A panel of judges including musician Jonathan Coulton and intellectual property reform advocate Lawrence Lessig have picked the winners in a contest to replace copyrighted song "Happy Birthday to You." Despite having existed for at least a century and being almost universally recognized in the English-speaking world, "Happy Birthday to You" isn't in the public domain, and recording or publicly performing it requires a license from ASCAP. It's one of the most controversial pieces of copyrighted material, and ASCAP has gotten bad press for allegedly going after Girl Scouts who sung the song and stretching the budgets of documentary filmmakers who have to pay to show personal celebrations. But will we actually want to sing the new picks?
The first-place song is "It's Your Birthday!" by Monk Turner and Fascinoma, which the panel said "captures a feeling of heartfelt well-wishing." Unfortunately, perhaps because it's so heavily polished, we can't really imagine singing it around a cake and candles. The second-place winner, Bob Barta's "An Alternative Birthday Song," is better — but mostly because it's a barely tweaked version of "Happy Birthday to You," touted as "the closest possible to our current birthday song without crossing the line." Our money is on the third-place Blank Tapes song, also called "It's Your Birthday!," and we're not the only ones who liked it. It was Coulton's top pick, both for being "singable" and because "It hits all the marks, while not sacrificing musicality or sentiment."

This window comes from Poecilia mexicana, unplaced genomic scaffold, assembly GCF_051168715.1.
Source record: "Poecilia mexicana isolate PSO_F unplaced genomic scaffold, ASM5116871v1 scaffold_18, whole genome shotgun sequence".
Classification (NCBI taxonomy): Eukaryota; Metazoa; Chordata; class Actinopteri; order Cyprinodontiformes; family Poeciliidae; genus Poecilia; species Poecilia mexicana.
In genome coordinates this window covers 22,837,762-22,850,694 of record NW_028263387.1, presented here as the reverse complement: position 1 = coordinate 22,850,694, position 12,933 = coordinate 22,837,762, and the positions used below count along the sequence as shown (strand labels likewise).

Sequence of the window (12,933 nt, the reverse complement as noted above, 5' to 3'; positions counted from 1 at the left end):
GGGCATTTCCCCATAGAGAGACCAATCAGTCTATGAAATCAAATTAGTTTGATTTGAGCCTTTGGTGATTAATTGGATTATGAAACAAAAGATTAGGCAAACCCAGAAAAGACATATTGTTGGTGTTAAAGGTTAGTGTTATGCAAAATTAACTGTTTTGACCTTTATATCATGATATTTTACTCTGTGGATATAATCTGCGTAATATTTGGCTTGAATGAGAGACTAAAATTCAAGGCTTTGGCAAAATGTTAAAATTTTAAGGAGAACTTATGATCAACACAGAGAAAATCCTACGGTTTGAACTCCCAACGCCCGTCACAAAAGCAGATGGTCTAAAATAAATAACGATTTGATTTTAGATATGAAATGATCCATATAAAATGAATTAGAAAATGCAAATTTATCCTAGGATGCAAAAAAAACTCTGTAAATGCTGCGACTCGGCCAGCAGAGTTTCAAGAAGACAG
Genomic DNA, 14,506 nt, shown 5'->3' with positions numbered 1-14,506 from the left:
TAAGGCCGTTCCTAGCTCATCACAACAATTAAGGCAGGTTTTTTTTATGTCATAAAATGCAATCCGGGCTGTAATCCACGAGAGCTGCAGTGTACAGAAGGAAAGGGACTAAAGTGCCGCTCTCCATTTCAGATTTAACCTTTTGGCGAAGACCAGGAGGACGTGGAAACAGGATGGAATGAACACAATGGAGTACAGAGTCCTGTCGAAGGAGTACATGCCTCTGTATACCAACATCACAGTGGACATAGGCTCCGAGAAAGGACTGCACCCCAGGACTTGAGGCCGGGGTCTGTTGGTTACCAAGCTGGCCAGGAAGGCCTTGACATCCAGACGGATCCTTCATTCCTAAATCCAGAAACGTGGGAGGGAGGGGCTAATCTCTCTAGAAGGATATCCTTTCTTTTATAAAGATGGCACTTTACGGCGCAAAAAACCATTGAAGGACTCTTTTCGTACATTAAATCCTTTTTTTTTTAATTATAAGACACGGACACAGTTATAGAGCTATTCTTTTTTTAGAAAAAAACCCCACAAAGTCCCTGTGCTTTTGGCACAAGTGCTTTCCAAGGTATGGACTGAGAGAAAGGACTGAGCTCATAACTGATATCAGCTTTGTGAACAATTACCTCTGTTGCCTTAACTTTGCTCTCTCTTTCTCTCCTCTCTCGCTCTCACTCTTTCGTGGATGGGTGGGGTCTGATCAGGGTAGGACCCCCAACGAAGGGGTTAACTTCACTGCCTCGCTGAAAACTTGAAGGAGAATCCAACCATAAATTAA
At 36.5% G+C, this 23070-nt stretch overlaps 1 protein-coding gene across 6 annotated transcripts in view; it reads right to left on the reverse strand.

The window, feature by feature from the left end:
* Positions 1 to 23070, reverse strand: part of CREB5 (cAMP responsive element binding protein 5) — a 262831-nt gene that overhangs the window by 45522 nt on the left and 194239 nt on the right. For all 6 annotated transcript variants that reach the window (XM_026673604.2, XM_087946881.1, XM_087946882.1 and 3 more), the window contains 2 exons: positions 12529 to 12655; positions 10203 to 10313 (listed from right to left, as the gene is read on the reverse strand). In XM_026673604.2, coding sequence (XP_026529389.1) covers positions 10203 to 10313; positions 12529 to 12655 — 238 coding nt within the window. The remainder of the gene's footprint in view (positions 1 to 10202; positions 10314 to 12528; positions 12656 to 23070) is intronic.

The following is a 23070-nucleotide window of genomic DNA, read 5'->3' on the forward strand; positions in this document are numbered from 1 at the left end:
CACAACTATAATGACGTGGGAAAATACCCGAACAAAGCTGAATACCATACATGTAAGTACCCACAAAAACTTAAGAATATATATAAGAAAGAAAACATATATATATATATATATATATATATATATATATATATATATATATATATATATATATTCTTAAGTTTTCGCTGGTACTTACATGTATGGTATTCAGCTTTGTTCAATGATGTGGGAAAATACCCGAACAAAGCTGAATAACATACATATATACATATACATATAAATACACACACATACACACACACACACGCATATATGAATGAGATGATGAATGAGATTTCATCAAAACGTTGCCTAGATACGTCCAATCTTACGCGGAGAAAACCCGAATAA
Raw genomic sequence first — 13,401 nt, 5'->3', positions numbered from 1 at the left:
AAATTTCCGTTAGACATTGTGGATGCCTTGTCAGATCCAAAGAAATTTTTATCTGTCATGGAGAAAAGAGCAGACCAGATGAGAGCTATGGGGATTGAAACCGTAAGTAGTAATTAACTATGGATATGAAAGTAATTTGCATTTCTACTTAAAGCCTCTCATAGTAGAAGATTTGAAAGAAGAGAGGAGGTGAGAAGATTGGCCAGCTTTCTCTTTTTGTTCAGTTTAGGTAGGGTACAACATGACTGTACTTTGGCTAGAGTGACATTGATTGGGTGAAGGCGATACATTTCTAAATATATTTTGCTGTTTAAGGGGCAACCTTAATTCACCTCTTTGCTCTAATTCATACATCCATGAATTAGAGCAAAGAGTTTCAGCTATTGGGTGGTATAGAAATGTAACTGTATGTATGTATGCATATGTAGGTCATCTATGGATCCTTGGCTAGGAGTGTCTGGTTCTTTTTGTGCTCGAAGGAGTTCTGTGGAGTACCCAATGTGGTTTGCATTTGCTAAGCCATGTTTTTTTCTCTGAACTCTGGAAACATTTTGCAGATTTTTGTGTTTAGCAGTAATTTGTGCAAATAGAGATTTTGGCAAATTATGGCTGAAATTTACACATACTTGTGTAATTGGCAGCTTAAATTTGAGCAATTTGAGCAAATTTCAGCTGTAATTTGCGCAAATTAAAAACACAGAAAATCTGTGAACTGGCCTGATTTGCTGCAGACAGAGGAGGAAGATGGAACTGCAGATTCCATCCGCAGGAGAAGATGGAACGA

The contest was announced earlier this year by radio station WFMU and the Free Music Archive; to help publicize the winners, WFMU will pay for a full album of alternative songs to be sent to youth groups, restaurant chains, and other places people congregate to celebrate birthdays. All the songs are freely distributable and licensed under Creative Commons, with sheet music available at the announcement page. We're not optimistic they'll replace "Happy Birthday to You" in the collective consciousness, but the chances probably aren't much worse than trying to actually shorten copyright terms.